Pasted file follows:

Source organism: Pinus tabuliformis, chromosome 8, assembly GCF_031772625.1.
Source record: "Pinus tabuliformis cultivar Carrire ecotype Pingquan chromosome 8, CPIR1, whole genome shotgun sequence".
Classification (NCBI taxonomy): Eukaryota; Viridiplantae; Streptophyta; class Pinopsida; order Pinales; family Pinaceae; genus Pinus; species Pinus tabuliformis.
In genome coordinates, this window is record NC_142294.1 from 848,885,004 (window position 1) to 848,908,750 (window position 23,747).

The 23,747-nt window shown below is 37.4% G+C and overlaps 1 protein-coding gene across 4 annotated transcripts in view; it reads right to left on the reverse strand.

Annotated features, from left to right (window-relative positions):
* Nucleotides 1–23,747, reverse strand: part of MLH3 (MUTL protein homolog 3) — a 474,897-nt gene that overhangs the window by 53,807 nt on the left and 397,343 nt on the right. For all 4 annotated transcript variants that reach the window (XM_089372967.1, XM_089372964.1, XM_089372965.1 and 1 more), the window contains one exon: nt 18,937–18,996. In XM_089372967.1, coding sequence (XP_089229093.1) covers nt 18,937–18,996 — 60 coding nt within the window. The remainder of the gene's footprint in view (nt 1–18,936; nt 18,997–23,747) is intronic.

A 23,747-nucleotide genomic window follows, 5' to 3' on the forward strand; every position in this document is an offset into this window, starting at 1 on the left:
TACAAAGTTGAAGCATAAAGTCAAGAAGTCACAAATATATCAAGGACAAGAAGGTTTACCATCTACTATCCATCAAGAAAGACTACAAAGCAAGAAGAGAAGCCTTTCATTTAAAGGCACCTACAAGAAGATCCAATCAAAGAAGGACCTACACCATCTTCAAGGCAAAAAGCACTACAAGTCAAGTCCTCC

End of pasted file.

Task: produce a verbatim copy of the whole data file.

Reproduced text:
Source organism: Pinus tabuliformis, chromosome 8, assembly GCF_031772625.1.
Source record: "Pinus tabuliformis cultivar Carrire ecotype Pingquan chromosome 8, CPIR1, whole genome shotgun sequence".
Classification (NCBI taxonomy): Eukaryota; Viridiplantae; Streptophyta; class Pinopsida; order Pinales; family Pinaceae; genus Pinus; species Pinus tabuliformis.
In genome coordinates, this window is record NC_142294.1 from 848,885,004 (window position 1) to 848,908,750 (window position 23,747).

The 23,747-nt window shown below is 37.4% G+C and overlaps 1 protein-coding gene across 4 annotated transcripts in view; it reads right to left on the reverse strand.

Annotated features, from left to right (window-relative positions):
* Nucleotides 1–23,747, reverse strand: part of MLH3 (MUTL protein homolog 3) — a 474,897-nt gene that overhangs the window by 53,807 nt on the left and 397,343 nt on the right. For all 4 annotated transcript variants that reach the window (XM_089372967.1, XM_089372964.1, XM_089372965.1 and 1 more), the window contains one exon: nt 18,937–18,996. In XM_089372967.1, coding sequence (XP_089229093.1) covers nt 18,937–18,996 — 60 coding nt within the window. The remainder of the gene's footprint in view (nt 1–18,936; nt 18,997–23,747) is intronic.

A 23,747-nucleotide genomic window follows, 5' to 3' on the forward strand; every position in this document is an offset into this window, starting at 1 on the left:
TACAAAGTTGAAGCATAAAGTCAAGAAGTCACAAATATATCAAGGACAAGAAGGTTTACCATCTACTATCCATCAAGAAAGACTACAAAGCAAGAAGAGAAGCCTTTCATTTAAAGGCACCTACAAGAAGATCCAATCAAAGAAGGACCTACACCATCTTCAAGGCAAAAAGCACTACAAGTCAAGTCCTCC